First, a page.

What Causes Fear of Public Speaking–And How to Overcome It

You may have heard the statistic that 75% of people have a fear of public speaking, also known as glossophobia. In fact, you may be familiar with this relatable quote from Jerry Seinfeld: “According to most studies, people's number one fear is public speaking. Number two is death. Death is number two. Does that sound right? This means to the average person, if you go to a funeral, you're better off in the casket than doing the eulogy.”

If this feels familiar, you’re obviously not alone. But it’s important to know that fear of public or professional speaking can be overcome–you don’t have to let it hold you back. A qualified speech-language pathologist, also known as a speech therapist, can help you get over your fear and improve your confidence when communicating

How common is fear of public speaking?

There is actually little research to support the statistics mentioned above. There are studies that show 89.4% of individuals who experience social anxiety disorder have a fear of public speaking. That would mean the true percentage of people in the U.S. who fear public speaking is closer to 6% to 8%. Still, that’s approximately 27 million Americans!

Take this information in conjunction with a study involving college students. As many as 63.9% of the undergraduates within the following subgroups reported fear of public speaking: female gender, negative vocal self-perception, and limited socialization. In addition, as many as 89.3% of the students wanted to take a public-speaking training course. Unfortunately, most college programs don’t offer this. 

What is the impact of fear of public speaking?

Although we don’t have reliable statistics, we know many people live with glossophobia. And when that’s the case, they avoid the act of talking, which can impact their life in many ways. Recent studies conducted at Columbia University revealed the following:

  • Fear of public speaking reduces an employee’s wage potential by 10%. Most careers require talking with others, and fear of speaking can have a significant impact on a person’s ability to speak to groups of people. Individuals with this fear may settle for a job that doesn’t require as much talking, which often pays less.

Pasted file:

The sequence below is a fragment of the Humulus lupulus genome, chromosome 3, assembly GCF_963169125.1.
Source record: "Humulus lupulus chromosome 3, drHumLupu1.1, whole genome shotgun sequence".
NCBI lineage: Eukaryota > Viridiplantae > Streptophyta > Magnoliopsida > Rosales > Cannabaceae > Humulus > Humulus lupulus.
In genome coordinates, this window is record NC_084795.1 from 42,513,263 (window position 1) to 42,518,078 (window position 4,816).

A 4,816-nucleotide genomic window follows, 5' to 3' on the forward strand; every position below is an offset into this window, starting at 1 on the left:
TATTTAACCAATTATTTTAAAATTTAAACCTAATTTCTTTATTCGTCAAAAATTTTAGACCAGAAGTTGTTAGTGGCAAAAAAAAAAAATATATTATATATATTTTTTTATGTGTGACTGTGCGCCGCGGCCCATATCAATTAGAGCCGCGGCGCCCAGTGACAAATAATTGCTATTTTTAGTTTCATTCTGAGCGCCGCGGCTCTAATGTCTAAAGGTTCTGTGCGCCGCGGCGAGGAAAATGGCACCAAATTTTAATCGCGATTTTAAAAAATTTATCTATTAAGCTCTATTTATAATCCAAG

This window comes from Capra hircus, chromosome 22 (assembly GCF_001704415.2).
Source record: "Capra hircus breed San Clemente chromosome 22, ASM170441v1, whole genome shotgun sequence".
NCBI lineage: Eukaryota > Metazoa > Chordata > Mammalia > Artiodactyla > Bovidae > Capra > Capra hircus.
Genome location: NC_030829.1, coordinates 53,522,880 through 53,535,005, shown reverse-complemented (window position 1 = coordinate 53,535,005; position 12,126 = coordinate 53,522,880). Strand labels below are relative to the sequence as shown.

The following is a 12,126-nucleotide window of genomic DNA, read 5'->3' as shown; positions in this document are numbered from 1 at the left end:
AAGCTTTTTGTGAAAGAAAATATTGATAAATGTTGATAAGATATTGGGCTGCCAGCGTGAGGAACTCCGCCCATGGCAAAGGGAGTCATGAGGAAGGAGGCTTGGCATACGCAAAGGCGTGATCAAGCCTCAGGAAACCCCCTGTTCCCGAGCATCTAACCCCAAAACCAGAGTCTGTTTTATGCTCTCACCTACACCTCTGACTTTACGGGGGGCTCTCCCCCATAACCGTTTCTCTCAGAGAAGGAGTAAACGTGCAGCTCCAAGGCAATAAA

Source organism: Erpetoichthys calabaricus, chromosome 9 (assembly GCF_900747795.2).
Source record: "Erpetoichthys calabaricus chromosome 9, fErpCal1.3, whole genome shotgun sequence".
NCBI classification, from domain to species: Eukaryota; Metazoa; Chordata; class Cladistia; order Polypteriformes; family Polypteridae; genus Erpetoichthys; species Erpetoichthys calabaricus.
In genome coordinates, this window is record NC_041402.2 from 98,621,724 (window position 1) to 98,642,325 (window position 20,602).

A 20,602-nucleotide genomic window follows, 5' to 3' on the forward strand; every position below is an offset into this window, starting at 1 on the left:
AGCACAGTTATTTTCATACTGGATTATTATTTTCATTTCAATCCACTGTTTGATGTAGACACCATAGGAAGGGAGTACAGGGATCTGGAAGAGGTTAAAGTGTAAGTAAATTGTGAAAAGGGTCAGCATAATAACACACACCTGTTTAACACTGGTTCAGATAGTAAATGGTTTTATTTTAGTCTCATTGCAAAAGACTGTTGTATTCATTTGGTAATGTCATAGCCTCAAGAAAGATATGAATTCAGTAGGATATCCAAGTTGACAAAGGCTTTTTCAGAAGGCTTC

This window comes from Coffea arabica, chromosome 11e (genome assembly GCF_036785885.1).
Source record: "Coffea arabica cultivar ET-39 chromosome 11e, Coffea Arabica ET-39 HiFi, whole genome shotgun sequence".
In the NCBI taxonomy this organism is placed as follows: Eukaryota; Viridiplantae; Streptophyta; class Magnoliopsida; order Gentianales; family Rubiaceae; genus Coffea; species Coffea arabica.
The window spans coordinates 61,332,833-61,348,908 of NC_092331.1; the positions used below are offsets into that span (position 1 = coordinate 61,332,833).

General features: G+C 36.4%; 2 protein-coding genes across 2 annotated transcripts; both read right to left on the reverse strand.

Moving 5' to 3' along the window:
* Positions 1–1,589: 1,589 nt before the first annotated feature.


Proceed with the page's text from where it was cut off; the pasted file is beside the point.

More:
• Glossophobia reduces a person’s college graduation potential by 10%. People with a fear of speaking are likely to limit their socialization with others, which affects their college experience. Without a college degree, career choices are limited, which decreases earning potential.

  • Fear of public speaking reduces a person’s ability to obtain managerial and leadership positions by 15%. Most companies promote or hire people to these positions because of their ability to communicate with staff. Without the potential for advancement, those with glossophobia may have a stalled career and limited income.  

  • Individuals who fear public speaking may avoid seeking medical attention. Many people with a fear of speaking avoid contacting their doctor or other health care provider. Over time, this could lead to serious health problems and even be life-threatening.

These statistics are all concerning, but to top it off, the studies revealed that only 8% of people who experience fear of public speaking seek intervention. Very few people who live with this fear will take steps to overcome it, although speech therapy is an effective treatment for glossophobia.

Very few people with this fear take steps to overcome it, although speech therapy is an effective treatment.

Of course, it’s understandable that people avoid seeking treatment. Confronting fears isn’t easy. However, speech therapists can help people gradually take steps toward reducing their fear and improving confidence in communication. 

What does fear of public speaking feel like?

When we are confronted with fear, our body responds in a fairly reliable manner. These responses can include physical, verbal, emotional, behavioral, and cognitive symptoms. 

  • Physical symptoms: Increased heart rate and breathing, which affects the ability to speak with a calm and controlled voice

  • Verbal symptoms: Stuttering, dry mouth, trembling vocal tone

  • Emotional symptoms: Feelings of insecurity, nervousness, or embarrassment

  • Behavioral symptoms: Avoidance; problems relating to other people

  • Cognitive symptoms: Mentally fixating on all the things that could go wrong; worrying about sounding stupid or being judged

The good news is, you can actually use some of these symptoms to benefit your speaking. However, people who fear speaking generally experience a host of these symptoms and are easily overwhelmed by them, leaving them unable to communicate.